Fresh and Healthy Summer Recipes Made Easy
10 healthy summer ingredients, plus 15 good-for-you recipes for summer feasting
This time of year, good-for-you eating requires little more than a trip to the farmers’ market. In all that bounty, every fruit and vegetable you see was picked at its peak. But even though I can’t go wrong, I still know that some foods are healthier than others.
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10 healthy summer foods
There’s no such thing as a “healthiest” summer food, really, but each of these choices has some serious health science behind it.
Watermelon. Not only is it filled with water to keep you hydrated, this refreshing summer treat also has more of the antioxidant lycopene than any other fruit or vegetable — including tomatoes, which are famous for the stuff. Lycopene provides that gorgeous red hue to both fruits, and can help lower your risk of cancer, heart disease, and age-related eye disorders.
Blueberries. Those tasty purple orbs pack a pretty big punch: Research shows that blueberries contain abundant phytochemicals. Eating them regularly has been linked to a reduced risk of cardiovascular disease, type 2 diabetes, and death, and better weight control.
Cherries. As far as I’m concerned, no summer fruit beats cherries — I can eat them by the bushel. And it turns out, they’re pretty darned good for us, too. Studies have found eating cherries can reduce overall inflammation and post-workout muscle soreness, and they may also help with arthritis, diabetes, sleep, cognitive function, and even your mood.
Tomatoes. While they may not have as much lycopene as watermelon, tomatoes are still an excellent source of the antioxidant — especially after heating, which helps make it more available to your body. And they also pack plenty of vitamins C and A. Tomatoes can help lower your cholesterol levels and your risk of cardiovascular disease and cancer.
Zucchini. There’s a reason zoodles are embraced by low-carb diets: Summer squash are very low in calories and carbohydrates, and yet they contain powerful carotenoids like lutein, zeaxanthin, and beta-carotene. They’re known to protect eye health, may help your cognitive function and heart health, and may even help prevent some types of cancer.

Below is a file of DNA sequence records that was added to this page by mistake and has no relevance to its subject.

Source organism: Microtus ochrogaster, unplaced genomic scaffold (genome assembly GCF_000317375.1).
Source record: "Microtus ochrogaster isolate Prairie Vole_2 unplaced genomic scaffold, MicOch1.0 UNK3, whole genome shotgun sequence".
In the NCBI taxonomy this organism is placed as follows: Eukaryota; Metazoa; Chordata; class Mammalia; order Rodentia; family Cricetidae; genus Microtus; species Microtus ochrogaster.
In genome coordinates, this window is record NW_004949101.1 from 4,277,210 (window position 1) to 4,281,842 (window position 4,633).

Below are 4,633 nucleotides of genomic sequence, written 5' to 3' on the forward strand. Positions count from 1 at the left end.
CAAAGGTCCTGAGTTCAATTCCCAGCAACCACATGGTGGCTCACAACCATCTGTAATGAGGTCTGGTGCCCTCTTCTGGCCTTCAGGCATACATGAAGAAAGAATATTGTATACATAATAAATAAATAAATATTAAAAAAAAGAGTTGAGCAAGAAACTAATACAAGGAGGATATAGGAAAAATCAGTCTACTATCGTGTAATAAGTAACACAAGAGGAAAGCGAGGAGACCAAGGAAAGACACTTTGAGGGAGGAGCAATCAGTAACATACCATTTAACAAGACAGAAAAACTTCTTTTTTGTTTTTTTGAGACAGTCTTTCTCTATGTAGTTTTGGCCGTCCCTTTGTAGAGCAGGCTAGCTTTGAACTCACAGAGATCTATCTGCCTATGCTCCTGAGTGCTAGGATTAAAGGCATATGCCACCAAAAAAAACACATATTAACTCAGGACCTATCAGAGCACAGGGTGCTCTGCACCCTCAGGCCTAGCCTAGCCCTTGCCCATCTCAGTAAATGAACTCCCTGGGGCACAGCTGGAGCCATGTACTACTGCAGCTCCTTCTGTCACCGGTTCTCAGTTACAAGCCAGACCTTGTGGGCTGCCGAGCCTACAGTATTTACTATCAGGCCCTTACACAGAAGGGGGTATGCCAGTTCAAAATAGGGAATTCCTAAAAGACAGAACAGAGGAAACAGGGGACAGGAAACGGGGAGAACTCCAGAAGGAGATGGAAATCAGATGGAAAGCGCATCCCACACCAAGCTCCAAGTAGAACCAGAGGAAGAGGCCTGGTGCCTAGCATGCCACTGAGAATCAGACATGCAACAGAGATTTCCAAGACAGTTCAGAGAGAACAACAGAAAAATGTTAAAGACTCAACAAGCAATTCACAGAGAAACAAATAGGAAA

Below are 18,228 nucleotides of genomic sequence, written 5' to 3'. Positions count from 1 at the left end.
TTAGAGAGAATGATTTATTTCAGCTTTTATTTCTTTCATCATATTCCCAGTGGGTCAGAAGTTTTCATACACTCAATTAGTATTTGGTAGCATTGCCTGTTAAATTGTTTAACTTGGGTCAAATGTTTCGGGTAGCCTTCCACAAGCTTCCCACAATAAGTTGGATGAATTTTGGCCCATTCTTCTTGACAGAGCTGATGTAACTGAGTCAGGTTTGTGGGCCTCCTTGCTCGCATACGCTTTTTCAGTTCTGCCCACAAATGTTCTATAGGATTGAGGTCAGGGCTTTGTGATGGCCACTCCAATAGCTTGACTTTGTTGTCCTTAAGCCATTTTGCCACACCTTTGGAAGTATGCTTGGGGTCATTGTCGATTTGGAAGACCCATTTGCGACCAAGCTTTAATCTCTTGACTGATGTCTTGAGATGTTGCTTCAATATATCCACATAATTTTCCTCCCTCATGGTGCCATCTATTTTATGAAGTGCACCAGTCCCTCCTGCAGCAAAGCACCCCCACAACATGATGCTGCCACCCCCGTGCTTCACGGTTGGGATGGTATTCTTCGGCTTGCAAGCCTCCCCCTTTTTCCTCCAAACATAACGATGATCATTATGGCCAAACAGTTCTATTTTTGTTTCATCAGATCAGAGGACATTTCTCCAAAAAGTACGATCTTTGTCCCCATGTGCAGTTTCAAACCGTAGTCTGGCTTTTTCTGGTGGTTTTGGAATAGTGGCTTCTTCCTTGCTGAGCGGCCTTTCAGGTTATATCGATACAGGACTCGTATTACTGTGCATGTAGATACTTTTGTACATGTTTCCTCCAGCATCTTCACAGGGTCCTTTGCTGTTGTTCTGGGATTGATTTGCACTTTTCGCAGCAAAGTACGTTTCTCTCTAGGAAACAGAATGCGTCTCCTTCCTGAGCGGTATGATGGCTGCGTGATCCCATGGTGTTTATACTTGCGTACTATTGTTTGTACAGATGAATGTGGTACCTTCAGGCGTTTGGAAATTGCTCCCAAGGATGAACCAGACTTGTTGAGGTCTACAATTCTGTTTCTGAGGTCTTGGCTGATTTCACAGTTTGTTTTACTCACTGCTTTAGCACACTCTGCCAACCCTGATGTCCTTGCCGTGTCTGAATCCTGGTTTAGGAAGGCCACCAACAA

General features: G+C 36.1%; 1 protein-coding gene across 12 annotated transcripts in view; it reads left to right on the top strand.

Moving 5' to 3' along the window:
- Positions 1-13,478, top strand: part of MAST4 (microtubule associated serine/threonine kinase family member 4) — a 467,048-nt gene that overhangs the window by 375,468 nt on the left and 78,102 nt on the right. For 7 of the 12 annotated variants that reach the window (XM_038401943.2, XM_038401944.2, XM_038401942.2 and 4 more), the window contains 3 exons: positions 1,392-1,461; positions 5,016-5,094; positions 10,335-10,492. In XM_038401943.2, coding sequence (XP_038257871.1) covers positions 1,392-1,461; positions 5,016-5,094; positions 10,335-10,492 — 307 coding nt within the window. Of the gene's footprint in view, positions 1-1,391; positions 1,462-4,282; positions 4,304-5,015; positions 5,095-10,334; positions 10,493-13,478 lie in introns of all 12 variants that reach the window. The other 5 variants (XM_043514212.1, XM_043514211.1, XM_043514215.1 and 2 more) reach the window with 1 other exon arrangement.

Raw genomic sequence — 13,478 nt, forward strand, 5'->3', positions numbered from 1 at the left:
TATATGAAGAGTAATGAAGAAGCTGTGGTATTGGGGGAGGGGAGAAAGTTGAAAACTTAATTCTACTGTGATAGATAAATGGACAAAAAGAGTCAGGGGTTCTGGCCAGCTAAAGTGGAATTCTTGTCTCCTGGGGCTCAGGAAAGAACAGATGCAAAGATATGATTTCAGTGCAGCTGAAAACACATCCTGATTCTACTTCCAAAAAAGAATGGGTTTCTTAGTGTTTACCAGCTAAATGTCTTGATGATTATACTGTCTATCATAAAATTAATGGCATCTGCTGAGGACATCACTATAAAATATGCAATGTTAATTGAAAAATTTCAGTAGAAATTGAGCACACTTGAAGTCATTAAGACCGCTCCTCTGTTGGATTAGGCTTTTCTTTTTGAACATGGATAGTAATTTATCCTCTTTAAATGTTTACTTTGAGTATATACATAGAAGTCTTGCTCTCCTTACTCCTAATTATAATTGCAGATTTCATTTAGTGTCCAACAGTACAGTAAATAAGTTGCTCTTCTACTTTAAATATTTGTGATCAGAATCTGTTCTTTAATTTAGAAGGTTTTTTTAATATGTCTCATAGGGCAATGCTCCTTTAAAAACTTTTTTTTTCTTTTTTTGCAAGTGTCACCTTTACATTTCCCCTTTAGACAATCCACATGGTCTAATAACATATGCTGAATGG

Corn. I can’t imagine summer without eating ear after ear of sweet corn, fresh from the farm. (Sometimes, I’ll have an ear or two for lunch — nothing else.) Those juicy yellow kernels offer a dizzying array of nutrients, including carotenoids and other antioxidants, thiamine, folate, vitamin C, magnesium, and phosphorus.
Seafood. The food itself may not be summer-specific, but think about how much easier it is to eat fish and seafood this time of year, whether you’re throwing it on the grill or making a refreshing ceviche. The American Heart Association recommends eating at least eight ounces a week (as long as it’s not fried) to lower your risk of heart disease.
Poultry. Lean protein is a cornerstone of healthy living. Skinless chicken or turkey is mighty lean — and breast meat has less than three grams of fat in a four-ounce serving. I like to throw a dozen boneless, skinless chicken breasts or thighs on the grill at a time, and use them for easy summer meal prep.
Iced coffee. I start every summer day with a large glass of homemade cold brew. And most days, I have a second glass before lunch. Boy, was I happy to learn how many ways coffee can benefit our health. Research has linked it to reduced risk of heart disease, cancer, type 2 diabetes, metabolic syndrome, gallstones, and a bunch of liver conditions. Not bad for something I’d drink by the gallon anyway. Bonus: If you drink it black, it has no calories!
Iced tea. Here’s another calorie-free summer drink that not only helps you cool off, it also provides numerous potential benefits to your health. Among other things, studies have found tea can help protect you against inflammation, cancer, heart disease, diabetes, and obesity. I like to keep a pitcher of iced tea in the fridge at all times.
Healthy summer recipes
Ready to get cooking? These recipes all use easy-to-find summer ingredients and healthy summer preparation techniques.
Healthy summer fruit recipes
I eat fruit all day long in the summer, as-is. But when I have a few minutes, I love to make fruit even yummier.
Pairing fruit with savory foods has to be one of my favorite ways to use it, and this watermelon salad might be the best possible combination: melon, of course, plus creamy-salty feta, peppery arugula, and tons of fresh herbs in a simple lemon vinaigrette.